"About 80% of the time, the biopsy produces a negative result, with no sign of the cancer spreading. There has to be a better way: our scanner may radically improve the abilities of dermatologists to decide on the nature of a melanoma, [although] further clinical trials will be needed to conclusively prove the technology."

The ADVANCE project received a grant of €2.3 million under the Horizon 2020 funding period, and featured partners from Germany, Denmark, Italy, and Serbia.

Fabric treats skin diseases
Other, less dangerous but debilitating skin conditions such as actinic keratosis (scaly spots on sun-damaged skin, often pre-cancerous), psoriasis (autoimmune disease causing abnormal skin) and acne can now be treated in a single 150 minute session, thanks to a new wearable photonics technology. Under another Photonics21 project, scientists at Texinov Medical Textiles, based in La Tour du Pin, France, led the development of "Fluxmedicare" - a knitted fabric that helps treat inflamed skin or lesions with photodynamic therapy (PDT).

Described by some users as a "miracle cure" in clinical trials, the pain-free approach is touted as offering the fastest way to eradicate the identified skin conditions, with no side effects. The knitted fabric acts like a waveguide to deliver therapeutic laser light to the entire region of skin requiring treatment.

Nadege Boucard, general manager of research and development at Texinov, said: "Fluxmedicare is unprecedented in the field of treating skin conditions. Since the lighting textile wraps around the contours of a patient, the light emitted by our device is the same level at every part of the body under treatment, meaning the beams are homogeneous."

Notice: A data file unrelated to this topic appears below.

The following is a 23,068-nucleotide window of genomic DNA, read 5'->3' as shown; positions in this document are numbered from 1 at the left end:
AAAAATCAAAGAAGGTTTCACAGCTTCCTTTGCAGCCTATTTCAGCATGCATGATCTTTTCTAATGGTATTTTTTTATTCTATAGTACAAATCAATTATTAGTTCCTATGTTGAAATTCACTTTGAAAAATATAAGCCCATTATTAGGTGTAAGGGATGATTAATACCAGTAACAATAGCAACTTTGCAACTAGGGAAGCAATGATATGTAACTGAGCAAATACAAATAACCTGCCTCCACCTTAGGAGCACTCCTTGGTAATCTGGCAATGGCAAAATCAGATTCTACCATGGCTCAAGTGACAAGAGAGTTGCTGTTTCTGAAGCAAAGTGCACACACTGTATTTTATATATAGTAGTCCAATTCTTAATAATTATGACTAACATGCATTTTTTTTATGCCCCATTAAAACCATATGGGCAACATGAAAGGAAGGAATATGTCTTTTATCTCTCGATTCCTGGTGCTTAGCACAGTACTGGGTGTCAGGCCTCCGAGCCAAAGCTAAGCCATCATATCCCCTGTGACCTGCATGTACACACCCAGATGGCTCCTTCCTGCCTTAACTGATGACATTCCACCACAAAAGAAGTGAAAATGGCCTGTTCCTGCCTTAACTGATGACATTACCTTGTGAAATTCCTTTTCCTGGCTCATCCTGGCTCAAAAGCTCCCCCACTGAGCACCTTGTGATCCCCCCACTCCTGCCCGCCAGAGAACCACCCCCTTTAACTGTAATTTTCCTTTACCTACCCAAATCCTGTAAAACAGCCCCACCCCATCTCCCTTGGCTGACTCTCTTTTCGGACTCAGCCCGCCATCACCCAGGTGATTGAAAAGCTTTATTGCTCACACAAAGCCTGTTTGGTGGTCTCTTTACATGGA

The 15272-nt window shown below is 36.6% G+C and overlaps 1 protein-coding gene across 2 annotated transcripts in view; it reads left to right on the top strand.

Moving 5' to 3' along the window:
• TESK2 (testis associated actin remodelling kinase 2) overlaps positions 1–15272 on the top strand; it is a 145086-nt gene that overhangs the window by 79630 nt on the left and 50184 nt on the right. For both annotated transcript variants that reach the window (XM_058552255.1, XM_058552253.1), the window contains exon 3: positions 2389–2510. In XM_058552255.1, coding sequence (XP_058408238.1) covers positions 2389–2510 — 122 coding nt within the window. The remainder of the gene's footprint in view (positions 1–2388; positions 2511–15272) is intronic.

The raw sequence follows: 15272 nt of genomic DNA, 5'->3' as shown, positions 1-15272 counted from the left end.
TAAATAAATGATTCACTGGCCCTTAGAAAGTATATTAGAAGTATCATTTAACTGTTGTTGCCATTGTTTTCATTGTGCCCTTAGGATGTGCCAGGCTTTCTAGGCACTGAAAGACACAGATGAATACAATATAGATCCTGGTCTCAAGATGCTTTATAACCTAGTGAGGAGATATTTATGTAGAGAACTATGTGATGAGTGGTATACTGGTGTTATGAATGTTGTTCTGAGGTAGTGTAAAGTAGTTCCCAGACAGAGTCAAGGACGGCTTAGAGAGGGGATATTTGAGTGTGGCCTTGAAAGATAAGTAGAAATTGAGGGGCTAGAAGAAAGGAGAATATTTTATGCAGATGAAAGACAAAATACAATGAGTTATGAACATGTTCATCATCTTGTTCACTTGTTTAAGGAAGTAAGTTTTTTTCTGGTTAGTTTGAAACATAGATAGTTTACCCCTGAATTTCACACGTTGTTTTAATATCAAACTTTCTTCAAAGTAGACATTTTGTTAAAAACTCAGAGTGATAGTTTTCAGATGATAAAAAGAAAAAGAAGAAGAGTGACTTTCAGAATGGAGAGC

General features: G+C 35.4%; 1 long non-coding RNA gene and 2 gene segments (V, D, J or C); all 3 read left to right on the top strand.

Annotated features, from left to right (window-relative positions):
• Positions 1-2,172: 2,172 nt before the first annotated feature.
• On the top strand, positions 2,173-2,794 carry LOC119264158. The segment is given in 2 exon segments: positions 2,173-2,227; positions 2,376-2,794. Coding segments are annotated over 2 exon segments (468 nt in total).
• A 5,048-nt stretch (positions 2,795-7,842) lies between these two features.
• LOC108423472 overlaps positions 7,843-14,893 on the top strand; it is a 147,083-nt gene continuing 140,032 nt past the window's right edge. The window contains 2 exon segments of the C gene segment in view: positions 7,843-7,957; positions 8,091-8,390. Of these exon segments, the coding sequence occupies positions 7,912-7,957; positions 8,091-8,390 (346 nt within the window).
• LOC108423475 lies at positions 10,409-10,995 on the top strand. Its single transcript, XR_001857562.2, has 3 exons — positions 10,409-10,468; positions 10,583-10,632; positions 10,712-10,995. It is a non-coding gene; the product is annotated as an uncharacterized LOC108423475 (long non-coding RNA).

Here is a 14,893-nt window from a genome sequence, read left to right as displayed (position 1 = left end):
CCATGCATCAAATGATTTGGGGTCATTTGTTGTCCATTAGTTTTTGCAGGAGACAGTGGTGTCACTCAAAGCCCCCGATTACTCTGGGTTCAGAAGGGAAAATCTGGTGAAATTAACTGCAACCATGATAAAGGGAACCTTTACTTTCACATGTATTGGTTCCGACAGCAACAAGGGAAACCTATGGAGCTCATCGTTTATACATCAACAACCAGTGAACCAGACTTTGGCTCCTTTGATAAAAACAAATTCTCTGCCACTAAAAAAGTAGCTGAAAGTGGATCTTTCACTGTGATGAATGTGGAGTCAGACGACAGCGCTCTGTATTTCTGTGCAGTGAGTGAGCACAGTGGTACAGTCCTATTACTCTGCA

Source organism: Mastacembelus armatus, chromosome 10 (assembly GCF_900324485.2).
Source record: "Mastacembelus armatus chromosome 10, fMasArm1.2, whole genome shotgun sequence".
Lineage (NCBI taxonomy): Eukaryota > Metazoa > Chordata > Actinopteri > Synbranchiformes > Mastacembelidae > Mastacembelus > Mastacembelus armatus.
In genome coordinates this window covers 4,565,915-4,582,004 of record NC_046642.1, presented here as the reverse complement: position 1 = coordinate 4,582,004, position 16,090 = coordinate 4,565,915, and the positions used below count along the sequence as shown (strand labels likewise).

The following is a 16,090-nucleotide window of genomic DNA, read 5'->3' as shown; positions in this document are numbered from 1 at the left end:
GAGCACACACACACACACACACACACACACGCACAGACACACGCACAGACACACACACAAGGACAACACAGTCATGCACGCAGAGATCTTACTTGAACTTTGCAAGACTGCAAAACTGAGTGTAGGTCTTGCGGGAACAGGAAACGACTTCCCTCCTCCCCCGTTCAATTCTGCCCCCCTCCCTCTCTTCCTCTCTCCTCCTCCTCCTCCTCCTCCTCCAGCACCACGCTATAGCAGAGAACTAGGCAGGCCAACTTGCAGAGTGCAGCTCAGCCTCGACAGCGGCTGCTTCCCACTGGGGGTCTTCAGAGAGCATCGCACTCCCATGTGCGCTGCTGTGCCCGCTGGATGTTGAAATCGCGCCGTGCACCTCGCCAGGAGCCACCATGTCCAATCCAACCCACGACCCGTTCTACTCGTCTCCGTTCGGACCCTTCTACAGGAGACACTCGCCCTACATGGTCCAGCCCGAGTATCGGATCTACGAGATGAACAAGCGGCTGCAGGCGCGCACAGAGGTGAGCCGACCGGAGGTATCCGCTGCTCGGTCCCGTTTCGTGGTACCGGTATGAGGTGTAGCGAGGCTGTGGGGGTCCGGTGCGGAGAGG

Photonics21 said of the project: "This development is yet another success for photonics technology. It has now been successfully tested in clinical trials and is ready to go, meaning more sufferers of such skin conditions will find new hope, quicker, easier, and in a painless appointment."

Fluxmedicare was developed under the "PHOS-ISTOS" consortium, which secured EC grant support of €2.4 million. The team comprised participants from across Europe, including the diode laser manufacturer and SPIE Photonics West exhibitor Modulight.

-Matthew Peach is a contributing editor to and director of Original Content Ltd. A version of this article appeared in the 2019 Photonics West Show Daily.